| H.L. Mencken |
|Born||September 12, 1880|
|Died||January 29, 1956 (Age 75)|
Starting in 1899, Mencken served as a reporter at the Baltimore Morning Herald for six years. Mencken then moved to The Baltimore Sun, where he worked for Charles H. Grasty. Mencken began writing the editorials and opinion pieces that made his name at The Sun. He continued to contribute to The Sun, The Evening Sun (founded 1910) and The Sunday Sun full-time until 1948, when he stopped writing after suffering a stroke.
As a frank admirer of Nietzsche, Mencken was a detractor of populism and representative democracy, which he believed was a system in which inferior men dominated their superiors. Like Nietzsche, he also lambasted religious belief and the very concept of God, as Mencken was an unflinching atheist, particularly Christian fundamentalism, Christian Science and creationism, and against the "Booboisie," his word for the ignorant middle classes.
In the summer of 1925, he attended the famous Scopes "Monkey Trial" in Dayton, Tennessee, and wrote scathing columns for the Baltimore Sun (widely syndicated) and American Mercury mocking the anti-evolution Fundamentalists (especially William Jennings Bryan). The play Inherit the Wind is a fictionalized version of the trial, and as noted above the cynical reporter E.K. Hornbeck is based on Mencken. In 1926, he deliberately had himself arrested for selling an issue of The American Mercury, which was banned in Boston by the Comstock laws. Mencken heaped scorn not only on the public officials he disliked but also on the state of American elective politics itself.
“The state maintains its control of elementary education, not primarily to reduce illiteracy and turn the eyes of the plain people toward the stars, but to make sure that they are not taught anything that is subversive. Public education is thus a police measure.”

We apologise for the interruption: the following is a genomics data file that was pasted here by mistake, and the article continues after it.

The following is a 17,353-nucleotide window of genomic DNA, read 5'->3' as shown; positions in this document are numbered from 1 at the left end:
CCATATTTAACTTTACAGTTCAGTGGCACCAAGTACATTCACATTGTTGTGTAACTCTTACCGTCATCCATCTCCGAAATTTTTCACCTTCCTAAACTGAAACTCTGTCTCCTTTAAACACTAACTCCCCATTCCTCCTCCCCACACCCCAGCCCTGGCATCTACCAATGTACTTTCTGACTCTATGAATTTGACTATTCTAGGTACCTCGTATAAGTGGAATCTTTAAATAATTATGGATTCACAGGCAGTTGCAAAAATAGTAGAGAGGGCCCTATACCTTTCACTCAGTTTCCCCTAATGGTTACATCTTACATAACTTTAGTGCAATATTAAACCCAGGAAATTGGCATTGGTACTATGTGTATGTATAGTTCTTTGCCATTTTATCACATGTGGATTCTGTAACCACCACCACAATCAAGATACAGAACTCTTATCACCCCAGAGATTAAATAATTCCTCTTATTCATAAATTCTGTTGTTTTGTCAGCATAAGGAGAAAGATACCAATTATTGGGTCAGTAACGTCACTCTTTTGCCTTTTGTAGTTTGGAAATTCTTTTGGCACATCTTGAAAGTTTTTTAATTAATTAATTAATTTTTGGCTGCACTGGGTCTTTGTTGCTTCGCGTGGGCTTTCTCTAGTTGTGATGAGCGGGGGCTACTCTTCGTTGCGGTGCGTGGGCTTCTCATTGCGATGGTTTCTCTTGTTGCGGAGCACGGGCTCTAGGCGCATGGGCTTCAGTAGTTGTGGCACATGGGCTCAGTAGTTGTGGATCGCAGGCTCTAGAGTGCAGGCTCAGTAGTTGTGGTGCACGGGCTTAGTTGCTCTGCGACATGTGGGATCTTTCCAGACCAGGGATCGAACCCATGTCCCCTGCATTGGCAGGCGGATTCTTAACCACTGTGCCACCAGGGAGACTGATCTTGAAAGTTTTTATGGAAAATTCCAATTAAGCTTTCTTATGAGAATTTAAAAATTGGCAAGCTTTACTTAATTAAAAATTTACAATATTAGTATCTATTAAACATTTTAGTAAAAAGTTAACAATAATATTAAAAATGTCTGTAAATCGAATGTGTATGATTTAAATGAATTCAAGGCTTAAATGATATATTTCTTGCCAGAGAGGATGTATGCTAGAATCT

H.L. Mencken (1924) 
Great Depression, war, and afterward
During the Great Depression, Mencken did not support the New Deal, which cost him popularity, as did his strong reservations regarding U.S. participation in World War II, and his overt contempt for President Franklin D. Roosevelt. He ceased writing for The Baltimore Sun for several years, focusing on his memoirs and other projects as editor while he served as an adviser for the paper that had been his home for nearly his entire career. In 1948, he briefly returned to the political scene to cover the presidential election in which President Harry S. Truman faced Republican Thomas Dewey and Henry A. Wallace of the Progressive Party. His later work consisted of humorous, anecdotal, and nostalgic essays that were first published in The New Yorker and then collected in the books Happy Days, Newspaper Days, and Heathen Days.
- https://books.google.com/books?id=RU0DndWVSPoC&pg=PA228 |
- review of The Goslings by Upton Sinclair (Baltimore Sun, 23rd February, 1924)